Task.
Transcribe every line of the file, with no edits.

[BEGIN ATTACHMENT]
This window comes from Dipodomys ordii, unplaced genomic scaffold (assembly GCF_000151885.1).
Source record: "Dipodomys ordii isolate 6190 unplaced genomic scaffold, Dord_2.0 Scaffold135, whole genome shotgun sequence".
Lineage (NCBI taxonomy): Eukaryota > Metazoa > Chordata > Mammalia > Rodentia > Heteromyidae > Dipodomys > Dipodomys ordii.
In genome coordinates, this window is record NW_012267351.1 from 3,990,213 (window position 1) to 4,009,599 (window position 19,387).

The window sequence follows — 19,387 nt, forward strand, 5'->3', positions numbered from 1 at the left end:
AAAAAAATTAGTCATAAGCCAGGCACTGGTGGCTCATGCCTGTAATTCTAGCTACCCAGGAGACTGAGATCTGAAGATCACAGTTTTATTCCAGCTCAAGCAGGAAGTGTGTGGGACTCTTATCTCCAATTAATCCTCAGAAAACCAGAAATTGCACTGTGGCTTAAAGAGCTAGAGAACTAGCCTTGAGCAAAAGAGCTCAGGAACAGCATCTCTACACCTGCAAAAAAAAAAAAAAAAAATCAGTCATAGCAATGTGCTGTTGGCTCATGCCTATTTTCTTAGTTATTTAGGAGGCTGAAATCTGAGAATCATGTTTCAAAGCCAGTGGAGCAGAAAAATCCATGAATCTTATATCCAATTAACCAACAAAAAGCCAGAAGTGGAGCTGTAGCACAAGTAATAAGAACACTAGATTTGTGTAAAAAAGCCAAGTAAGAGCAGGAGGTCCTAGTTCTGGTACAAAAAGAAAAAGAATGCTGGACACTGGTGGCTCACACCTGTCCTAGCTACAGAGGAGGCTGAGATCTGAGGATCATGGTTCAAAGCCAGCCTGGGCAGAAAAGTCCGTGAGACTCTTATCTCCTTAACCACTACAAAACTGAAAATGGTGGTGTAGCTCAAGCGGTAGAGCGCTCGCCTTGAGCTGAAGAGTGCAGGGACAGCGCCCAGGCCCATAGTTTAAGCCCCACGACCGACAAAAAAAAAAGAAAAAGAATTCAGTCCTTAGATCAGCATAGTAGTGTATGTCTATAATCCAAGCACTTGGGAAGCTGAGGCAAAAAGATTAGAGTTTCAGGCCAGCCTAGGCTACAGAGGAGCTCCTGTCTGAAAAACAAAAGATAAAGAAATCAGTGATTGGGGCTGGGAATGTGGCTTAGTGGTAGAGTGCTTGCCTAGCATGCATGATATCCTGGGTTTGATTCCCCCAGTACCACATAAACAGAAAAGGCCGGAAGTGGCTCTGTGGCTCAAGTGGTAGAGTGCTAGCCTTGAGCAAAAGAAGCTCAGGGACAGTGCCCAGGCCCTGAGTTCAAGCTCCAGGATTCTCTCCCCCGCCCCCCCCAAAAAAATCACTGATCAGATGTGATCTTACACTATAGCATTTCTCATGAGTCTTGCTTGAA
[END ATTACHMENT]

This window comes from Dipodomys ordii, unplaced genomic scaffold (assembly GCF_000151885.1).
Source record: "Dipodomys ordii isolate 6190 unplaced genomic scaffold, Dord_2.0 Scaffold135, whole genome shotgun sequence".
Lineage (NCBI taxonomy): Eukaryota > Metazoa > Chordata > Mammalia > Rodentia > Heteromyidae > Dipodomys > Dipodomys ordii.
In genome coordinates, this window is record NW_012267351.1 from 3,990,213 (window position 1) to 4,009,599 (window position 19,387).

The window sequence follows — 19,387 nt, forward strand, 5'->3', positions numbered from 1 at the left end:
AAAAAAATTAGTCATAAGCCAGGCACTGGTGGCTCATGCCTGTAATTCTAGCTACCCAGGAGACTGAGATCTGAAGATCACAGTTTTATTCCAGCTCAAGCAGGAAGTGTGTGGGACTCTTATCTCCAATTAATCCTCAGAAAACCAGAAATTGCACTGTGGCTTAAAGAGCTAGAGAACTAGCCTTGAGCAAAAGAGCTCAGGAACAGCATCTCTACACCTGCAAAAAAAAAAAAAAAAAATCAGTCATAGCAATGTGCTGTTGGCTCATGCCTATTTTCTTAGTTATTTAGGAGGCTGAAATCTGAGAATCATGTTTCAAAGCCAGTGGAGCAGAAAAATCCATGAATCTTATATCCAATTAACCAACAAAAAGCCAGAAGTGGAGCTGTAGCACAAGTAATAAGAACACTAGATTTGTGTAAAAAAGCCAAGTAAGAGCAGGAGGTCCTAGTTCTGGTACAAAAAGAAAAAGAATGCTGGACACTGGTGGCTCACACCTGTCCTAGCTACAGAGGAGGCTGAGATCTGAGGATCATGGTTCAAAGCCAGCCTGGGCAGAAAAGTCCGTGAGACTCTTATCTCCTTAACCACTACAAAACTGAAAATGGTGGTGTAGCTCAAGCGGTAGAGCGCTCGCCTTGAGCTGAAGAGTGCAGGGACAGCGCCCAGGCCCATAGTTTAAGCCCCACGACCGACAAAAAAAAAAGAAAAAGAATTCAGTCCTTAGATCAGCATAGTAGTGTATGTCTATAATCCAAGCACTTGGGAAGCTGAGGCAAAAAGATTAGAGTTTCAGGCCAGCCTAGGCTACAGAGGAGCTCCTGTCTGAAAAACAAAAGATAAAGAAATCAGTGATTGGGGCTGGGAATGTGGCTTAGTGGTAGAGTGCTTGCCTAGCATGCATGATATCCTGGGTTTGATTCCCCCAGTACCACATAAACAGAAAAGGCCGGAAGTGGCTCTGTGGCTCAAGTGGTAGAGTGCTAGCCTTGAGCAAAAGAAGCTCAGGGACAGTGCCCAGGCCCTGAGTTCAAGCTCCAGGATTCTCTCCCCCGCCCCCCCCAAAAAAATCACTGATCAGATGTGATCTTACACTATAGCATTTCTCATGAGTCTTGCTTGAA